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January 26, 2016
Using sick leave to attend a protest is a controversial issue. Employees thinking of doing this should consider the consequences carefully—as sick days exist for a reason: in case of employee illness.
Nonetheless, one can see how, at a time of social turbulence, people are tempted to claim a sick day in order to attend protests. American citizens should be able exercise their rights to peaceful assembly and free speech under the First Amendment. However, joining a demonstration whilst officially on sick leave claimed from an employer is risky business. If the employer finds out, that could very well mean the end of employment. That’s because there are two separate subjects intertwined here: 1. the right to demonstrate and 2. the right to take sick leave.Example 1: Cops Use Sick Leave
The use of sick leave to attend protests has been the focus of media reports recently. One of the most interesting stories comes out of Memphis, where five hundred cops took leave of work to protest cuts in benefits. The Police Director noted that officers could be punished for failing to comply with policies regarding sick days.The Law
An employees’ right to take leave and protest is already protected under the legal concept of protected concerted activity. Protected concerted activity gives workers the right to protest without fearing retaliation from their employers. Under the National Labor Relations Act (which is the main statute concerning labor relation in the United States), employees have the right to engage in collective bargaining (or protest) to assert their rights. Protected concerted activity takes place when two or more employees act together (as provided in the Labor Management Relations Act. 29 U.S.C.).
Notably, employees are also able to agitate in this way even if they are not doing so under the umbrella of a union (as held in the 1962 case, Labor Board v. Washington Aluminium Co). Protected concerted activity, although relevant, is a different issue than taking sick leave to protest.
At the federal level, employers are not required to provide paid sick leave. However, many employers do provide it as an employee benefit. Employers generally provide different types of sick day policies, ranging from no paid sick days at all, to paid time off. Georgia also has no law requiring private employers to grant employees either paid or unpaid sick leave. Employees in public employment in Georgia (i.e. school teachers) are entitled to sick leave that is calculated on the basis of working days completed for each month contracted to work.Example 2: Georgia Teacher Uses Sick Leave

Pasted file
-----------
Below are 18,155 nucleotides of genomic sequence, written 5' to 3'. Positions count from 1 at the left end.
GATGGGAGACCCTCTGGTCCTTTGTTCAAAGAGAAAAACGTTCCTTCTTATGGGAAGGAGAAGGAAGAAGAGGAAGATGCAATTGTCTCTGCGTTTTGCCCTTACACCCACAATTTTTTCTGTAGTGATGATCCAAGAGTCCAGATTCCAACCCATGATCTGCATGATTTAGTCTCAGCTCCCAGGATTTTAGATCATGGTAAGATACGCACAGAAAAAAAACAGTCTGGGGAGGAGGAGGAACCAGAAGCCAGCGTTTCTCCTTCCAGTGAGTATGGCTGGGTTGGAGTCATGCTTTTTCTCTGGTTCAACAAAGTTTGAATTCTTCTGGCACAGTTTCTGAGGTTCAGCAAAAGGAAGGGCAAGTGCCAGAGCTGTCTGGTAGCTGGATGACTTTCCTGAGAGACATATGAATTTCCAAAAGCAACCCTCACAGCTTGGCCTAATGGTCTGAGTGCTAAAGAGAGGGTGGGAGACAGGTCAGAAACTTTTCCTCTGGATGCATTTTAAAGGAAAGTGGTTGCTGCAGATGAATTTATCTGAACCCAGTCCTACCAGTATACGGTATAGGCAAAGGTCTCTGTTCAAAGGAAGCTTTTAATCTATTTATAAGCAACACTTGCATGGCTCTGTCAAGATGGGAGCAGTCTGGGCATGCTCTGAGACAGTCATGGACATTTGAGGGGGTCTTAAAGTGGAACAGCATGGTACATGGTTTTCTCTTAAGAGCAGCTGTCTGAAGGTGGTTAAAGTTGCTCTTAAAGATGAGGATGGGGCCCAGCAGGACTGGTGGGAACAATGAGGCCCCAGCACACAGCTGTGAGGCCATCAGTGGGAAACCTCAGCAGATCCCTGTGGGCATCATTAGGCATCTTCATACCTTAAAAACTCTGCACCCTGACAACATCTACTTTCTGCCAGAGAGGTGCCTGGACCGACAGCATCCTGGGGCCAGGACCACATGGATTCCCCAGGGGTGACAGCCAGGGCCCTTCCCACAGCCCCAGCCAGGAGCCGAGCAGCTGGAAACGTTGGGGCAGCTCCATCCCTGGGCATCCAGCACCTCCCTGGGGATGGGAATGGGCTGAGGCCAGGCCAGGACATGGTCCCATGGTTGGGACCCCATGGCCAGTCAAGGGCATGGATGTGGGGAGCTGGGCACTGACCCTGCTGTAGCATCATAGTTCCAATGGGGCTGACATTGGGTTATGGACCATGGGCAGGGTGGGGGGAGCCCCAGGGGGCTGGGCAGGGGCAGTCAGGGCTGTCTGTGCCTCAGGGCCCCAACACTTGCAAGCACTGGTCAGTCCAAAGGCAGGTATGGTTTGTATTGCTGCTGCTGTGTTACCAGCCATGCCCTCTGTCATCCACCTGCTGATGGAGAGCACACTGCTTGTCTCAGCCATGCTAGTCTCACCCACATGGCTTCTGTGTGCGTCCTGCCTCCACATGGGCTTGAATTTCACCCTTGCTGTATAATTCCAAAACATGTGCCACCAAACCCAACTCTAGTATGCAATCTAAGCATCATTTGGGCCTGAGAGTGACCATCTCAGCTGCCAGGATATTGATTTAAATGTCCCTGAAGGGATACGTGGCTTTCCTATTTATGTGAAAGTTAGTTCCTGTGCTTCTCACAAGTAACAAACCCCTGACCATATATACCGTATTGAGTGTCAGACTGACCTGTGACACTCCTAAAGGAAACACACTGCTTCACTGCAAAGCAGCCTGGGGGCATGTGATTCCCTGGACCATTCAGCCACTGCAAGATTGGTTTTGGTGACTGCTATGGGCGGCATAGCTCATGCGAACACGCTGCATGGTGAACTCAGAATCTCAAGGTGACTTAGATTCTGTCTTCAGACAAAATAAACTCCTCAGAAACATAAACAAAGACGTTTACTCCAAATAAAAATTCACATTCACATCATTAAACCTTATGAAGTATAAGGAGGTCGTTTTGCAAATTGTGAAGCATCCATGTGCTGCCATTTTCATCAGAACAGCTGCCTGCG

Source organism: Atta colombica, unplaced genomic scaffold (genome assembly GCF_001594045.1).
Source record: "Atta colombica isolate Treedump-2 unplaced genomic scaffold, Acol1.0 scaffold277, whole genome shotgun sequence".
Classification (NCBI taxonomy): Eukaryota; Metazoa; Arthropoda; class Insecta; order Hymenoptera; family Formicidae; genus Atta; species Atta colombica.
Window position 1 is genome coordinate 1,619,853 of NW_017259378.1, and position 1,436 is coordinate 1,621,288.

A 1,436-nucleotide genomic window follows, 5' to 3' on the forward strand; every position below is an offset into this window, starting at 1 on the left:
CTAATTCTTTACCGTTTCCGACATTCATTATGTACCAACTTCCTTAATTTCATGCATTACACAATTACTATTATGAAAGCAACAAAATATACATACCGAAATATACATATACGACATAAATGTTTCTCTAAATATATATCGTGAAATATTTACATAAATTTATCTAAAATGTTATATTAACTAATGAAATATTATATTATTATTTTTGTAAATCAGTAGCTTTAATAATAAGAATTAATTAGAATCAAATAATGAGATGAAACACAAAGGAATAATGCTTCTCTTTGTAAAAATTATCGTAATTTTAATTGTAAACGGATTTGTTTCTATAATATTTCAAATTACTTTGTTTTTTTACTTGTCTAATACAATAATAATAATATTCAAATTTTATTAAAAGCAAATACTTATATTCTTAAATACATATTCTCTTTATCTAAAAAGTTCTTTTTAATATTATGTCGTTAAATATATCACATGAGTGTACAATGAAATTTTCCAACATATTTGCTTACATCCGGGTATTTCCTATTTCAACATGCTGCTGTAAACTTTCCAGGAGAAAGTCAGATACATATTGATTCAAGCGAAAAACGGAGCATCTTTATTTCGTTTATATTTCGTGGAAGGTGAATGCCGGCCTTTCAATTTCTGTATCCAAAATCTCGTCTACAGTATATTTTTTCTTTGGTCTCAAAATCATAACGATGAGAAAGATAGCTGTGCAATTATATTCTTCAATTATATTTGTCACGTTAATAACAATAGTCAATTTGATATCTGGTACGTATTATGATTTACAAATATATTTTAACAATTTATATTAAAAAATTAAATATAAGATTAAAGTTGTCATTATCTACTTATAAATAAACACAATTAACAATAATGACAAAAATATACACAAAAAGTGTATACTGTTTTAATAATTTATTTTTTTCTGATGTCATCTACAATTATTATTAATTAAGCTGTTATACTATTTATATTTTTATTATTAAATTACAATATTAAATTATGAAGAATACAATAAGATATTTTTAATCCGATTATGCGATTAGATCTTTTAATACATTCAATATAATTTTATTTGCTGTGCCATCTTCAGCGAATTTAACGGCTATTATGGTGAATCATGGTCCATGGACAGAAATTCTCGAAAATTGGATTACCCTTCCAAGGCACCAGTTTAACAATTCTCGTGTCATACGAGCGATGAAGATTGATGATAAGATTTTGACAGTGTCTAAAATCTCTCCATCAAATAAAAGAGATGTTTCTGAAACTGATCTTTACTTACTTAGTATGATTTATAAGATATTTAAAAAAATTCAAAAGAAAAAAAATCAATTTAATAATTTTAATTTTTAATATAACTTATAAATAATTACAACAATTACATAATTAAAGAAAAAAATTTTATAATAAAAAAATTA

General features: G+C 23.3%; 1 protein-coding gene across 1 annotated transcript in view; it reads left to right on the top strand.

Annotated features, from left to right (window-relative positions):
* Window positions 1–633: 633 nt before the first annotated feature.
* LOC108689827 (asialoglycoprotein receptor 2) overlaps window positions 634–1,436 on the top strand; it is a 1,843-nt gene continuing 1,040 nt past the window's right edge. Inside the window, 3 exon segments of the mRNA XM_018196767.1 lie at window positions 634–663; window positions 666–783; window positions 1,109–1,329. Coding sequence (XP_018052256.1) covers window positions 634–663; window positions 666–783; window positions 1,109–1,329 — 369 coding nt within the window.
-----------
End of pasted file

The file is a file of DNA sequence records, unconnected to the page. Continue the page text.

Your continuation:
There is history as to whether public employees such as teachers can be punished for using their sick days to attend protests. A history teacher in Georgia was reported to have repeatedly used his sick days to demonstrate against criticism he received for teaching religion is enlightening in 2014. Interestingly, the school reported that the teacher remained an employee and had taken no disciplinary action against him.
The question of whether an employee can be fired for taking sick leave for this aim is undecided. Certainly, public employees may have more scope to take part in protests, such as police and teachers, whilst private business owners might be less lenient for economic reasons. It also depends upon a particular company’s policy, and the relationship between employer and employee. Where an employee has unlimited time for sick leave, however, the employer is placing trust in the employee and it would be better not to abuse it, as it would provide the employer with grounds for termination.
Employees who demonstrate after taking sick leave do not have the protection of the National Labor Relations Act, as noted in Calmex, Inc. However, Reliable Maintenance held that an employee’s unexcused absence to protest against government policy is not protected. Whether an employee will be fired depends on a number of factors. Where an employer does wish to fire an employee for falsely claiming sick leave, they will need to ensure the even application of their policies to all employees.
As employees are not protected under statute, when an employer (public or private) discovers that they have falsely claimed sick leave, they are highly likely to face discipline or be fired.